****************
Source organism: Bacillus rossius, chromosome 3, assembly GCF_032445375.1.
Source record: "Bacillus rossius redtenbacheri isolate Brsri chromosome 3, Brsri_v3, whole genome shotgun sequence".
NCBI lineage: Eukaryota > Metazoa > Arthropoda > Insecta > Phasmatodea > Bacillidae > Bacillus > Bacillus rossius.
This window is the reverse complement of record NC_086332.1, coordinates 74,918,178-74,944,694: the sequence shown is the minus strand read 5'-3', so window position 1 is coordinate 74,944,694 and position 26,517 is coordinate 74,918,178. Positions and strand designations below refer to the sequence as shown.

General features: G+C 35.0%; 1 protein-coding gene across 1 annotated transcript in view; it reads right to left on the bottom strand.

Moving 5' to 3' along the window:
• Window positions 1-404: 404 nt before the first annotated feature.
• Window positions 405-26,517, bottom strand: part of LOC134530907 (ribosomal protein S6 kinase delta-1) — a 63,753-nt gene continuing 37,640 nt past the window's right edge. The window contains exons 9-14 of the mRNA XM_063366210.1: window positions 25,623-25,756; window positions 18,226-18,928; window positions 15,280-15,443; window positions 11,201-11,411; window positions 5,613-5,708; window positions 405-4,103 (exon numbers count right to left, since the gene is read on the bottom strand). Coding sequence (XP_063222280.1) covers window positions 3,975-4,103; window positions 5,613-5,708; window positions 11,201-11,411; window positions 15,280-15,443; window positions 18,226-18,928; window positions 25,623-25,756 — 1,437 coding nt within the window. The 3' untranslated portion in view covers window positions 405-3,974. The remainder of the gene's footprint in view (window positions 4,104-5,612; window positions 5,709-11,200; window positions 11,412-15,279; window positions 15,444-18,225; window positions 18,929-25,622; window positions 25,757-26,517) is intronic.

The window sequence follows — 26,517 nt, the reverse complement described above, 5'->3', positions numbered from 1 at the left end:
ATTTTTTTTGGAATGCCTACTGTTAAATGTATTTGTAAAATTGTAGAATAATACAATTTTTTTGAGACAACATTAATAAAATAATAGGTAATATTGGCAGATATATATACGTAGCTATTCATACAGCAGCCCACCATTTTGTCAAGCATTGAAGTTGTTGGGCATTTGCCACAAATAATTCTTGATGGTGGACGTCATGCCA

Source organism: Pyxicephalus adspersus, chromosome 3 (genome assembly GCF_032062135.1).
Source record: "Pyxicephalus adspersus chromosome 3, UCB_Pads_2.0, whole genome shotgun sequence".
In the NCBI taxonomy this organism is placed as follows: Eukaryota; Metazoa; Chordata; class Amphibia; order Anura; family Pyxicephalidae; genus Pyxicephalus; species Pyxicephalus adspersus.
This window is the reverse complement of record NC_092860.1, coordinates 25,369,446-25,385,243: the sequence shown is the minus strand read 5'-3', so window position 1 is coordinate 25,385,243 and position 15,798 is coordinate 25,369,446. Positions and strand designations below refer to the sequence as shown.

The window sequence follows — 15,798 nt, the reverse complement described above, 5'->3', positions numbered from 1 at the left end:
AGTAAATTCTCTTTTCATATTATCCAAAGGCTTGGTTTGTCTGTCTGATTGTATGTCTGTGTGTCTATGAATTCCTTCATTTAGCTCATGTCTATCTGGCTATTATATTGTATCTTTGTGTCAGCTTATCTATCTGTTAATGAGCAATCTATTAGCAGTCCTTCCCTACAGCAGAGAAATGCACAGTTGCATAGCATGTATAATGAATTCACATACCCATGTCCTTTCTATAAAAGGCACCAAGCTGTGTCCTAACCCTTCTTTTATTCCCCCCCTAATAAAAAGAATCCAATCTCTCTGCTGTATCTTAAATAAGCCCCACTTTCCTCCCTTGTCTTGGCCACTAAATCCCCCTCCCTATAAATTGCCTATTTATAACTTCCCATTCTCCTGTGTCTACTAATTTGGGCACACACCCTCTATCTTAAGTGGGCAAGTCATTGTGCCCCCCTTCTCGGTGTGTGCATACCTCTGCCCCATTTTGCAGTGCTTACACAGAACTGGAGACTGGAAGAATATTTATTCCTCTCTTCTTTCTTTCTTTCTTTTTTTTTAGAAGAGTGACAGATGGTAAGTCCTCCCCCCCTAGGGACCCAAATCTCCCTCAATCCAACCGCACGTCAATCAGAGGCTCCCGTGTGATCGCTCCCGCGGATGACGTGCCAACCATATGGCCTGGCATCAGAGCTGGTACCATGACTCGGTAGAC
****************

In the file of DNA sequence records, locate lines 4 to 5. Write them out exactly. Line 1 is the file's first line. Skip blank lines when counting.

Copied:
This window is the reverse complement of record NC_086332.1, coordinates 74,918,178-74,944,694: the sequence shown is the minus strand read 5'-3', so window position 1 is coordinate 74,944,694 and position 26,517 is coordinate 74,918,178. Positions and strand designations below refer to the sequence as shown.

General features: G+C 35.0%; 1 protein-coding gene across 1 annotated transcript in view; it reads right to left on the bottom strand.